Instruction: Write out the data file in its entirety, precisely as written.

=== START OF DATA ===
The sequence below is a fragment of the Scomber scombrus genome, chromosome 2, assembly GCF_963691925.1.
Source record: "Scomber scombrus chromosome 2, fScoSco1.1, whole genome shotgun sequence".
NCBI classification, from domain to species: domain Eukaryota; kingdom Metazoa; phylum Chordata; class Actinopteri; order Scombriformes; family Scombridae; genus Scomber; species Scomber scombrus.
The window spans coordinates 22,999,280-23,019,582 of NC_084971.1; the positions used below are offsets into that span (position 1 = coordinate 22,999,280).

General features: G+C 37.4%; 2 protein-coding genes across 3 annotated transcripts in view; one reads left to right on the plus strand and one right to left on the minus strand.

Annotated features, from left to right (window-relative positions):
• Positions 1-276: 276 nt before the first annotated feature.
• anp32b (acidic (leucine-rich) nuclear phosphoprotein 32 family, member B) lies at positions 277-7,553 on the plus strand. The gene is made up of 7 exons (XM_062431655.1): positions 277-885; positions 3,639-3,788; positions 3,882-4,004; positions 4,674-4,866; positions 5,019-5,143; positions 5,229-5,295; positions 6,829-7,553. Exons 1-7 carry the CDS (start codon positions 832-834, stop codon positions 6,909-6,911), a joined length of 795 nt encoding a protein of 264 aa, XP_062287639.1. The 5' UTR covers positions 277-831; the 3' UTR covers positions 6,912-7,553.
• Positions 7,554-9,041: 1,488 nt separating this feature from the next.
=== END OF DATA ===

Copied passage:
The sequence below is a fragment of the Scomber scombrus genome, chromosome 2, assembly GCF_963691925.1.
Source record: "Scomber scombrus chromosome 2, fScoSco1.1, whole genome shotgun sequence".
NCBI classification, from domain to species: domain Eukaryota; kingdom Metazoa; phylum Chordata; class Actinopteri; order Scombriformes; family Scombridae; genus Scomber; species Scomber scombrus.
The window spans coordinates 22,999,280-23,019,582 of NC_084971.1; the positions used below are offsets into that span (position 1 = coordinate 22,999,280).

General features: G+C 37.4%; 2 protein-coding genes across 3 annotated transcripts in view; one reads left to right on the plus strand and one right to left on the minus strand.

Annotated features, from left to right (window-relative positions):
• Positions 1-276: 276 nt before the first annotated feature.
• anp32b (acidic (leucine-rich) nuclear phosphoprotein 32 family, member B) lies at positions 277-7,553 on the plus strand. The gene is made up of 7 exons (XM_062431655.1): positions 277-885; positions 3,639-3,788; positions 3,882-4,004; positions 4,674-4,866; positions 5,019-5,143; positions 5,229-5,295; positions 6,829-7,553. Exons 1-7 carry the CDS (start codon positions 832-834, stop codon positions 6,909-6,911), a joined length of 795 nt encoding a protein of 264 aa, XP_062287639.1. The 5' UTR covers positions 277-831; the 3' UTR covers positions 6,912-7,553.
• Positions 7,554-9,041: 1,488 nt separating this feature from the next.